State Department Briefing by Mark C. Toner, October, 20, 2011

Washington, DC–(ENEWSPF)–October 20, 2011.  

Index for Today’s Briefing
    • Future of NATO Mission
    • Confirmation on Qadhafi Death / Momentous Day for the People of Libya
    • NATO Confirmation of Convoy Strike
    • Controlling and Destroying Conventional Weapons / MANPADS Destruction
    • Road Ahead for TNC needs / Establish Control of Militias / Set up Transitional Govt / Elections
    • Security Situation
    • People’s Request for Democracy Met with Shocking Violence
    • U.S. Supports Turkey’s Right to Self Defense
    • U.S.-Turkey-Iraq Trilateral Security Dialogue
    • Secretary’s Conversation with Foreign Minister Davutoglu
    • U.S. Condolences / PKK Attack in Turkey
    • ETA Ceasefire Announcement
    • Process for Removing Terrorist Organization Designation
    • Arms Sale Assessment
    • Delay of Report by Bahrain Independent Commission of Inquiry
    • U.S. Concerns About Human Rights in China Raised at Many Levels


TONER: Welcome. Sorry to push this so late in the day. Obviously, given events happening on the ground in Libya, we wanted to first confirm Qadhafi’s death and then, obviously, give the President a chance to speak to the significance of that event. So – but I did want to get down here and respond to some of your questions, so fire away.

QUESTION: What about the NATO mission? What is the legal mechanism for winding that down? And how soon could that actually take place?

MR. TONER: Well, I think it’s safe to say that the end is somewhat in sight. In terms of the NATO mission, I would obviously refer you to NATO for more details on next steps. NATO is a consensus-driven organization. So any decision it makes will have to be in accordance with all member allies, and – but certainly, we’ve reached a turning point. And moving forward, I think NATO will be assessing the future of the mission in the coming days.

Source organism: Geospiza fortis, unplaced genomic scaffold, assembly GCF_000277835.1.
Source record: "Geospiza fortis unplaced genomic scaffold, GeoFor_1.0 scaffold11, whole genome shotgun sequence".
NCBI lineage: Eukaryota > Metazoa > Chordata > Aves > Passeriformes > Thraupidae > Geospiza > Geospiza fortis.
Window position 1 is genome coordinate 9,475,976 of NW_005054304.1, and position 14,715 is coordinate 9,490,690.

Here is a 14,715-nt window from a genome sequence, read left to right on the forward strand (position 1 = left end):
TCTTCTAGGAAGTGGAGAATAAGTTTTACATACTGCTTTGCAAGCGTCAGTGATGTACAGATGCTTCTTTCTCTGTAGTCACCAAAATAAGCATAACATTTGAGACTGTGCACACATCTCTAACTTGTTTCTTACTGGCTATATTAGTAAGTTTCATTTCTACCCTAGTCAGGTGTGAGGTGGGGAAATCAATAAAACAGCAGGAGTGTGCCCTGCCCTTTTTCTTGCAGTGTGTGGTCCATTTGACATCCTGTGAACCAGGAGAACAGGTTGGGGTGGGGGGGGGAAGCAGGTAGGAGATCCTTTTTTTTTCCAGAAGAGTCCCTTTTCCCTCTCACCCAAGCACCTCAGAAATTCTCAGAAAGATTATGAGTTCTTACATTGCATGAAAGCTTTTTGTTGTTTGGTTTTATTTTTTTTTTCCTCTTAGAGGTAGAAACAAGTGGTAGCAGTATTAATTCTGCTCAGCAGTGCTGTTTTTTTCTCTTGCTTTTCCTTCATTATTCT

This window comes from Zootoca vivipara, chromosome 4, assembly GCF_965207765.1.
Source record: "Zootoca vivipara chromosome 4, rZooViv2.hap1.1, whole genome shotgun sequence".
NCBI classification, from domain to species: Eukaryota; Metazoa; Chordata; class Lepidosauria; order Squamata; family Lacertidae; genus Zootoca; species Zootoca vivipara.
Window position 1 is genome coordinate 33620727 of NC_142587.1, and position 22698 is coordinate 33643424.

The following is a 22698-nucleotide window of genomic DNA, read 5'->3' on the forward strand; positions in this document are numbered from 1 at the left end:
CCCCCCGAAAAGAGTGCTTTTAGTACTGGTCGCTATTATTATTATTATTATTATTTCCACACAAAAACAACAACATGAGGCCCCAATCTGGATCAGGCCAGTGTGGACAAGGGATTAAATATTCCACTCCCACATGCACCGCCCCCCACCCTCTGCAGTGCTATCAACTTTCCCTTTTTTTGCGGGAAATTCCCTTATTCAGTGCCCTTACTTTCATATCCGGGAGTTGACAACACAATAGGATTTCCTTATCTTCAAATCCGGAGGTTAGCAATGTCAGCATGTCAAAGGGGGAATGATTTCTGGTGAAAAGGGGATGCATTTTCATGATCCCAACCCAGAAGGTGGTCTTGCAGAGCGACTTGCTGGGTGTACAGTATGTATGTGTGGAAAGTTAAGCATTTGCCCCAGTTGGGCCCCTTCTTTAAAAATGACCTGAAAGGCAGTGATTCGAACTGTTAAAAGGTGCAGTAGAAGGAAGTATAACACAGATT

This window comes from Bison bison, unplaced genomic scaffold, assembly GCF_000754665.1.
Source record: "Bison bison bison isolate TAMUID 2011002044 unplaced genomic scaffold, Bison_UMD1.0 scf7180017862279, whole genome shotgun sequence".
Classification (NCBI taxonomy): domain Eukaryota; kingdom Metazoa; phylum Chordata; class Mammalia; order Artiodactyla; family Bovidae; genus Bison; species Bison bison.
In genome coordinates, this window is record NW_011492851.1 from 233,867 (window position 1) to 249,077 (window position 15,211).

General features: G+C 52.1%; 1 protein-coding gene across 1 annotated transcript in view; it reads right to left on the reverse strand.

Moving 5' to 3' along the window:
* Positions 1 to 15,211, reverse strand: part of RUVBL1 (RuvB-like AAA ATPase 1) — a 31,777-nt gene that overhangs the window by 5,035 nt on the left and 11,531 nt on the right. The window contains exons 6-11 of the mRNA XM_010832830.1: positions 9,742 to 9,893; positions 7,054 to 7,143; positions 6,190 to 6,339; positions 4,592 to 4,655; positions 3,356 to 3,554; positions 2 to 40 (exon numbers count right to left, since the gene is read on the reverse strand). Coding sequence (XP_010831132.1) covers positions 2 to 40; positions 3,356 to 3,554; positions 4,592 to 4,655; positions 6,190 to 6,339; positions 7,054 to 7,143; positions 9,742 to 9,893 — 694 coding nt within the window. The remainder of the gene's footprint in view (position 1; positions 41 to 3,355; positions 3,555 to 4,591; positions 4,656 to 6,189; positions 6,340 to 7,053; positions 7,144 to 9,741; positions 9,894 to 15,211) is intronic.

QUESTION: But isn’t it – is there an argument for ending this very quickly since the core mission, which was to protect Libyan citizens, has been achieved? Many people have been saying all day that because he is dead, they don’t believe that there’s going to be any more mobilization to try to attack Libyan citizens.

MR. TONER: And that may well be the case. I think they’re going to assess moving forward very carefully whether there’s not any die-hard or continuing resistance among Qadhafi’s followers. So I think that’s something they’ll assess in the coming days. As I said, I think it’s pretty clear that the end is in sight.

QUESTION: Can you speak to the President’s sourcing on his confirmation that the – that Qadhafi’s been killed? Has there been any sight of the body by U.S. officials? Or do you just take the NTC at their word?

MR. TONER: The officials in the Transitional National Council did confirm the death to us. I don’t believe we’ve had any eyes on the body, as you questioned – or as you asked. But we were – we did have confirmation from the TNC.

QUESTION: Is that something you’re seeking?

MR. TONER: I don’t know.

QUESTION: Is that something that would perhaps go towards the U.S.’s national security interest?


QUESTION: To actually confirm it yourselves – DNA testing, blood typing, tissue sampling, anything of that nature?

MR. TONER: I think we have a high degree of confidence that he is indeed dead, clearly, and since we’ve confirmed his death. And as I said, this is a momentous day, and as the President said, this is a momentous day for the people of Libya. It doesn’t mean an end to the challenges that they face, but moving forward, it does relieve a significant challenge.

QUESTION: Why did it take several hours to – for the U.S. and for other western governments to confirm what a military spokesman from the NTC had indicated by – between 8 and 9 a.m. Eastern time today?

MR. TONER: I think precisely – we’ve talked before about the fog of war. It’s a very fluid situation. We’ve seen before where reports of high-ranking members of Qadhafi’s regime have been captured, and it didn’t bear out, including members of his family. And so we obviously wanted to, before we pronounce on something, make certain that it’s, in fact, confirmable and true. And in this case, we wanted to take the extra time to do so.

QUESTION: You took a lot longer than the French and the British, though; I mean, three hours more. Is there any particular –

MR. TONER: No. I really don’t. I think it’s a matter of timing for the President to be able to speak first to it. But I refer you to the White House on that.

QUESTION: Do you have anything to say about the circumstances of his killing, whether or not these were extrajudicial killings and kind of summary executions in the moment?